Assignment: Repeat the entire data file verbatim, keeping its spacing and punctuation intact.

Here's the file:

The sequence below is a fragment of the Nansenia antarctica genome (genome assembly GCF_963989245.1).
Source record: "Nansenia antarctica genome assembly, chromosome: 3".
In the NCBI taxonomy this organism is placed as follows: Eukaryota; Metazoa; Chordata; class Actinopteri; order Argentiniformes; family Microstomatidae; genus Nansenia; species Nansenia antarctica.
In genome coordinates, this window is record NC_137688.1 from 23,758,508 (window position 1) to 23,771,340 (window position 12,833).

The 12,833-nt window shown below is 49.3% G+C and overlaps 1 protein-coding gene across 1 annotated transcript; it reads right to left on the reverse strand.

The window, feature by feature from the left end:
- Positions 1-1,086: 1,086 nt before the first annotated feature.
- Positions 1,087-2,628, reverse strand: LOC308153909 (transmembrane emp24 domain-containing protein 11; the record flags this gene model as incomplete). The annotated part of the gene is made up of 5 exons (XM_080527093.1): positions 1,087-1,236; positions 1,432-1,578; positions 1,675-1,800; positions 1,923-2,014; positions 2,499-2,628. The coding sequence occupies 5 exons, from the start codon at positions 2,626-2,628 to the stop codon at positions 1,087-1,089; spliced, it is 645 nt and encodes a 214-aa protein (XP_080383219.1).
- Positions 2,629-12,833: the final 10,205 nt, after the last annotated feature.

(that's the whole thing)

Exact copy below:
The sequence below is a fragment of the Nansenia antarctica genome (genome assembly GCF_963989245.1).
Source record: "Nansenia antarctica genome assembly, chromosome: 3".
In the NCBI taxonomy this organism is placed as follows: Eukaryota; Metazoa; Chordata; class Actinopteri; order Argentiniformes; family Microstomatidae; genus Nansenia; species Nansenia antarctica.
In genome coordinates, this window is record NC_137688.1 from 23,758,508 (window position 1) to 23,771,340 (window position 12,833).

The 12,833-nt window shown below is 49.3% G+C and overlaps 1 protein-coding gene across 1 annotated transcript; it reads right to left on the reverse strand.

The window, feature by feature from the left end:
- Positions 1-1,086: 1,086 nt before the first annotated feature.
- Positions 1,087-2,628, reverse strand: LOC308153909 (transmembrane emp24 domain-containing protein 11; the record flags this gene model as incomplete). The annotated part of the gene is made up of 5 exons (XM_080527093.1): positions 1,087-1,236; positions 1,432-1,578; positions 1,675-1,800; positions 1,923-2,014; positions 2,499-2,628. The coding sequence occupies 5 exons, from the start codon at positions 2,626-2,628 to the stop codon at positions 1,087-1,089; spliced, it is 645 nt and encodes a 214-aa protein (XP_080383219.1).
- Positions 2,629-12,833: the final 10,205 nt, after the last annotated feature.